Potentially harmful ‘forever’ chemicals may be present in many industries

Washington — Exposure to cancer-causing per- and polyfluroalkyl substances, or PFAS, is common “across occupations,” according to a recent research review from NIOSH.

After consulting multiple Centers for Disease Control and Prevention databases, NIOSH researchers examined 92 papers related to occupational exposure to PFAS that were published between 1980 and 2021. Analysis shows a wide range of use of PFAS – also known as “forever chemicals” because they break down slowly over time.

Although workers in PFAS-based chemical manufacturing had the highest exposure levels, the risk was also apparent among textile mill workers, metal plating workers, office workers, fishers and barbers.

NIOSH notes that the majority of the papers analyzed measured blood tests for PFAS, with others monitoring exposure levels through air, dust and urine samples.

“This study highlights the importance of measuring exposure to PFAS, including new types, among workers in manufacturing and other work settings,” NIOSH says. “Identifying patterns of work-related exposure is critical to establishing guidelines to protect workers.”

The study was published online in the Journal of Exposure Science & Environmental Epidemiology.

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Original article published by Safety+Health an NSC publication

CPWR report examines causes of death for current, retired and former construction workers

Original article published by Safety+Health

Silver Spring, MD — Of the nearly 225,000 construction worker deaths recorded in 2020, 60% were at least 65 years old, according to a new report from CPWR – The Center for Construction Research and Training.

Researchers looked at 2020 data from the National Vital Statistics System, which included all causes of death for construction workers – employed, retired or no longer working – from every state except Arizona, North Carolina, Rhode Island and the District of Columbia.

Findings show that, among the 224,400 deaths, the majority were non-Hispanic (88%), white (87%) and male (96%).

The leading cause of death varied by age group. For workers 16-34, the leading cause was poisoning and exposure to narcotics and hallucinogens (17%). For those 35 and older, COVID-19 was the leading cause, including nearly 15,000 workers 65 or older. Another 8,700 workers at least 65 years old died of heart disease.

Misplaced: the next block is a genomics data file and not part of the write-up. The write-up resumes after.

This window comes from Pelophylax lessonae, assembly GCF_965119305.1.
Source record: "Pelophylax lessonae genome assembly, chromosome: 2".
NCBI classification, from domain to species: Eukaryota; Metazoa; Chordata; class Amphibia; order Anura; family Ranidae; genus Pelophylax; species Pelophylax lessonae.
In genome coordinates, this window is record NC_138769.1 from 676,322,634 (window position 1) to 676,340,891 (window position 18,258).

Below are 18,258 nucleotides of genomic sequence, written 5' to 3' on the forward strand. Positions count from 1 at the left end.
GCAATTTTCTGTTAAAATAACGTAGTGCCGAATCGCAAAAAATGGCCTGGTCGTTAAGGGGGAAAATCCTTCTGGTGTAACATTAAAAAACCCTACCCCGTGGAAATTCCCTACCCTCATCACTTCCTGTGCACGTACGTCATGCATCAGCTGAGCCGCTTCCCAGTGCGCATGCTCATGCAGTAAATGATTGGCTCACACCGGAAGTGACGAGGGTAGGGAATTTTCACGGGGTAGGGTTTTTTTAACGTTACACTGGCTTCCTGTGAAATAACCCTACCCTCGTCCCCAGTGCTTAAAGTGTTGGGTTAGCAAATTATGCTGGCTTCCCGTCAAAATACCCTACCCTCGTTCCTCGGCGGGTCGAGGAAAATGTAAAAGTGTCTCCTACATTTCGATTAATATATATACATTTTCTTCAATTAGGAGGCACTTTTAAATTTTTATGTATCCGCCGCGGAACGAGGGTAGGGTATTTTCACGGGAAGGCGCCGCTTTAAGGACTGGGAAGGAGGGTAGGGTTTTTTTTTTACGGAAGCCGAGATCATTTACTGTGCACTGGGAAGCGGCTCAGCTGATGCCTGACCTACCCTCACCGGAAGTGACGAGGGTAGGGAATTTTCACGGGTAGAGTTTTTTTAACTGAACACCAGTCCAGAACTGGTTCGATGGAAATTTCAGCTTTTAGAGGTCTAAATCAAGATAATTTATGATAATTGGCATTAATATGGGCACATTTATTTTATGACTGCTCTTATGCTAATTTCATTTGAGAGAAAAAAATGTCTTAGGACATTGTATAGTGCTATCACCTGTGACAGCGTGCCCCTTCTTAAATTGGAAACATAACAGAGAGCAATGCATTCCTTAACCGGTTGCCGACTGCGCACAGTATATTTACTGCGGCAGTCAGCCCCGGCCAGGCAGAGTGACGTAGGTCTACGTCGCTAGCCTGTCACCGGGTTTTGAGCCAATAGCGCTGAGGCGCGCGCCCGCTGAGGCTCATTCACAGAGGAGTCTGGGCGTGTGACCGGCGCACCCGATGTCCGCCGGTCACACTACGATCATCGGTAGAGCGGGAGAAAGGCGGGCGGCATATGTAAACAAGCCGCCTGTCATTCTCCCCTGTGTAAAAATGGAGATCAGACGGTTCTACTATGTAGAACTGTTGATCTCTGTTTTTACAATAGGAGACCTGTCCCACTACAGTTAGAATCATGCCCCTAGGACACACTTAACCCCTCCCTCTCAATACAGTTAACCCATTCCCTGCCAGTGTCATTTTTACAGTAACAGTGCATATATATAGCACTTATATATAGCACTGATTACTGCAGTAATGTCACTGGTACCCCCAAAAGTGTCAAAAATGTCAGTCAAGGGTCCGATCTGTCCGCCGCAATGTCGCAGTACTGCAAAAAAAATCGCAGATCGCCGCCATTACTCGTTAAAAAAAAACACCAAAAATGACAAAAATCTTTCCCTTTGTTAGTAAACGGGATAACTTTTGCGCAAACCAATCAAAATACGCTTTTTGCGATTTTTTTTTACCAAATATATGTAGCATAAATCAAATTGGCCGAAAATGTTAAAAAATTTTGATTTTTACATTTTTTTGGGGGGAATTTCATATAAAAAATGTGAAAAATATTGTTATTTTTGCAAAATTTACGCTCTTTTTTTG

“Although CPWR and others have extensively researched fatal occupational injuries, there is limited information on deaths not on the jobsite among construction workers, even though worksite exposures and tasks may result in lifetime health impacts such as cancers,” CPWR says.

The report was published in the January issue of CPWR’s Data Bulletin.

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Not getting enough zzzs may up your risk of developing multiple chronic diseases

Original article published by Safety+Health

Is getting seven hours of sleep something you can only dream of? Results of a recent study suggest that falling two hours short of the recommended limit increases your risk of developing at least two chronic diseases.

Using data from nearly 8,000 British adults between 50 and 70 years old, researchers looked for links between sleep duration, mortality and whether participants had been diagnosed with chronic diseases such as heart disease, cancer or diabetes over 25 years.

Compared with the participants who slept up to seven hours a night, those who slept five hours or less a night at age 50 were 40% more likely to be diagnosed with multiple chronic diseases. They also had a 25% increased risk of mortality over the 25-year follow-up period.

The National Sleep Foundation recommends working-age adults get seven to nine hours of sleep a night. Older adults should get seven to eight hours.

“To ensure a better night’s sleep, it is important to promote good sleep hygiene, such as making the bedroom quiet, dark and at a comfortable temperature, before sleeping,” said lead study author Severine Sabia, a researcher at the University College London. “It’s also advised to remove electronic devices and avoid large meals before bedtime. Physical activity and exposure to light during the day might also promote good sleep.”

The study was published online in the journal PLOS Medicine.

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